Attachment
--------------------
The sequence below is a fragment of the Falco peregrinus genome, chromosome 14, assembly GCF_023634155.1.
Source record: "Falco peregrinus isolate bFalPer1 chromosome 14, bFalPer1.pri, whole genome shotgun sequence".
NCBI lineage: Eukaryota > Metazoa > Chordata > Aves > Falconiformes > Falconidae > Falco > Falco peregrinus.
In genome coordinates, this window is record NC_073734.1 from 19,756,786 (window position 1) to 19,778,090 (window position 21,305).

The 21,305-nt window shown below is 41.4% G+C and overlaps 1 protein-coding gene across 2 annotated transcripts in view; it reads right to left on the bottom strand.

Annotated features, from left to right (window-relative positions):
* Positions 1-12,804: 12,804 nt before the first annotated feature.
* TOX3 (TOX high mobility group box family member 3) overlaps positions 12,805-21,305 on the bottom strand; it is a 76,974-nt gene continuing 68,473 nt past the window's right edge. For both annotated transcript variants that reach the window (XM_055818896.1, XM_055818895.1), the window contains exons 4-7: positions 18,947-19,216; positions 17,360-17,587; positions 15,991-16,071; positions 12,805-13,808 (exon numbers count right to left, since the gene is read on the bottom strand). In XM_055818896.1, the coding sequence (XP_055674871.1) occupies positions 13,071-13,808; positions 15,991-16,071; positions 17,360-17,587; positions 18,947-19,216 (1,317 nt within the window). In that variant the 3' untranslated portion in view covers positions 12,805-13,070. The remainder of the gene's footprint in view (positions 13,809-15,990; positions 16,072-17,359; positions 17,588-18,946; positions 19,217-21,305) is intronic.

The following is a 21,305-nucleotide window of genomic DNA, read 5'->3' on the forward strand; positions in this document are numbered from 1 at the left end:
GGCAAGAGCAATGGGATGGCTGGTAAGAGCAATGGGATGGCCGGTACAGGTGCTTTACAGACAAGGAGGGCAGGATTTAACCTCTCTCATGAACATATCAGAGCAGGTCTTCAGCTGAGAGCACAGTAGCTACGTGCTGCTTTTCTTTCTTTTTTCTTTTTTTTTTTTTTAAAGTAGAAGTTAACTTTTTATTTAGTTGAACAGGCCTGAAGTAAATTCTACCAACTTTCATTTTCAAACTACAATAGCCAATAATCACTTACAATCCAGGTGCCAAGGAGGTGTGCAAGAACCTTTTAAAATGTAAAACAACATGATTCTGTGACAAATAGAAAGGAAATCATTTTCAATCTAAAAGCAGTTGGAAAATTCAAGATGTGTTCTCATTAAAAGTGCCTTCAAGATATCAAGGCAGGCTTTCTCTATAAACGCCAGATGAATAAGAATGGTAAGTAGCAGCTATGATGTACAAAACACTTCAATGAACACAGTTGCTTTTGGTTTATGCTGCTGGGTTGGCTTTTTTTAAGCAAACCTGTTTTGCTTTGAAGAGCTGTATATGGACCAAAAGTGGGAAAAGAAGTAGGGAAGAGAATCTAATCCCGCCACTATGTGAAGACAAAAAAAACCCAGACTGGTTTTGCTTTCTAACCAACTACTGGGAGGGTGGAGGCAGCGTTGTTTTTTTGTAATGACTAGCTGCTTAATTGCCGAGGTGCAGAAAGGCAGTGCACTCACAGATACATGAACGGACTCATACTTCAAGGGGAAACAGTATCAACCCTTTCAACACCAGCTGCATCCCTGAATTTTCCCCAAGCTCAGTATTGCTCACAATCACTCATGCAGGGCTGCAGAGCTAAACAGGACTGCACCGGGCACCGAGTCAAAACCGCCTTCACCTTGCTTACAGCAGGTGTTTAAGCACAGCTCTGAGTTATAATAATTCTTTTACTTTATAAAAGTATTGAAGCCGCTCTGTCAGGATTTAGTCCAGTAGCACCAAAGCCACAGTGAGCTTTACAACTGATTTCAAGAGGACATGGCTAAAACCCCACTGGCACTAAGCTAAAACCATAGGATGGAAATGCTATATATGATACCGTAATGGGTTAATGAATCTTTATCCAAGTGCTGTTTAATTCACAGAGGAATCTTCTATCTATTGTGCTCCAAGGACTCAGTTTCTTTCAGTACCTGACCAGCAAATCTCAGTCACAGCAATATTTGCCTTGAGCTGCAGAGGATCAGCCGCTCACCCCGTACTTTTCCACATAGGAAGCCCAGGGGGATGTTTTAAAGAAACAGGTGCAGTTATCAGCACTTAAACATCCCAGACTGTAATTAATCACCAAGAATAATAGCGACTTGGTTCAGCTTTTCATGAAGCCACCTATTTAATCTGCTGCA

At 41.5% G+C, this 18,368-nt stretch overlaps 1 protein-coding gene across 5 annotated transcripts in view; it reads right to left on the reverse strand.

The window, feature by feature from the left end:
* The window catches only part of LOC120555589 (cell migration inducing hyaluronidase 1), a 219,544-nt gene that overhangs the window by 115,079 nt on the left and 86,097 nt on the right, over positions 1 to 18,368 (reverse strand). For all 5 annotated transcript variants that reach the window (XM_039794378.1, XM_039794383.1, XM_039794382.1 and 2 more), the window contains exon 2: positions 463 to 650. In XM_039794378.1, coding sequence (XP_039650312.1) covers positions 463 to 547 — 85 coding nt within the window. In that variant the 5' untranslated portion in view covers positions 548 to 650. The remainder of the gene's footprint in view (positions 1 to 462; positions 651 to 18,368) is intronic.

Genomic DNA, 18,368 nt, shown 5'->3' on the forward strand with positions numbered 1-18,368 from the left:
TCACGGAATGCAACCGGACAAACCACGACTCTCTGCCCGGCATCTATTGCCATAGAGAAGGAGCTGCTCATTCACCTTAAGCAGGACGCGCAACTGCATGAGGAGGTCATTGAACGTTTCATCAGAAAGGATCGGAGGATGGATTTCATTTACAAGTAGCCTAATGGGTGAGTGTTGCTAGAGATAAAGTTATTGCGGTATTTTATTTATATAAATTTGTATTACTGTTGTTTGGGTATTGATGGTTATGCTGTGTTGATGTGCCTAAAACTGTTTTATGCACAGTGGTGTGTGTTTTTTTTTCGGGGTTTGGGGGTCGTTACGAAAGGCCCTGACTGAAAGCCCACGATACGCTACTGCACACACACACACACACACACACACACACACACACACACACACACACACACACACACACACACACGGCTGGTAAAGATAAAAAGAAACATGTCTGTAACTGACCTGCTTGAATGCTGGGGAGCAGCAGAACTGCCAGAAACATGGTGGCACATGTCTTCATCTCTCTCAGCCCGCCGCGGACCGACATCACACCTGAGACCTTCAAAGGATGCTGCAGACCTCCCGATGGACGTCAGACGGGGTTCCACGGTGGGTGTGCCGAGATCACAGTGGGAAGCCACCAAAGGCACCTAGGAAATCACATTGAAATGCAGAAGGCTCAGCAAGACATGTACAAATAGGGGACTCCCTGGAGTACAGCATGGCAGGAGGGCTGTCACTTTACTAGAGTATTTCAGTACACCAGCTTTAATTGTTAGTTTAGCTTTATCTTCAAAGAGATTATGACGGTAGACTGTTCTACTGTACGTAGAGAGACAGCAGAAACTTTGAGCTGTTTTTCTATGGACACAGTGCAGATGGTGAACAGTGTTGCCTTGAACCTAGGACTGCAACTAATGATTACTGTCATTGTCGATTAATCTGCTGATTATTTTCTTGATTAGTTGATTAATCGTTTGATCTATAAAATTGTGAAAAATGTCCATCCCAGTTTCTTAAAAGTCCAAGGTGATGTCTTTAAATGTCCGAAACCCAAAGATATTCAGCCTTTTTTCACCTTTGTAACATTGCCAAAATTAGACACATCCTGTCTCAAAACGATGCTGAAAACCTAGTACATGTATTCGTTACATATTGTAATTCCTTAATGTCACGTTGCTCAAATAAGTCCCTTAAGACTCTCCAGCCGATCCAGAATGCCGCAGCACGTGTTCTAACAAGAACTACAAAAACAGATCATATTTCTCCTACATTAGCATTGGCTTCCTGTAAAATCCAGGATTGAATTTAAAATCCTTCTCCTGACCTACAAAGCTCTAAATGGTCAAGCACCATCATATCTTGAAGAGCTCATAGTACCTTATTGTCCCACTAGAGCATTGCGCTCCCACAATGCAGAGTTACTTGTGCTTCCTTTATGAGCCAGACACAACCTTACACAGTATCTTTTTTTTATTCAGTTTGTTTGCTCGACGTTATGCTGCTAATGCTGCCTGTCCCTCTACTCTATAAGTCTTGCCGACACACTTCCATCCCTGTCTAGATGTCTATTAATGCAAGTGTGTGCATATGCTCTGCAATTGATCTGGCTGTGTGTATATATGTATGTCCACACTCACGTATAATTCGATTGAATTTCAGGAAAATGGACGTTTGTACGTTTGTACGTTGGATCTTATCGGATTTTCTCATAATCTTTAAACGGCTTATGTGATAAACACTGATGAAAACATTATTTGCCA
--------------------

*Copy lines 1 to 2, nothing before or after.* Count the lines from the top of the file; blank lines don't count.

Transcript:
The sequence below is a fragment of the Falco peregrinus genome, chromosome 14, assembly GCF_023634155.1.
Source record: "Falco peregrinus isolate bFalPer1 chromosome 14, bFalPer1.pri, whole genome shotgun sequence".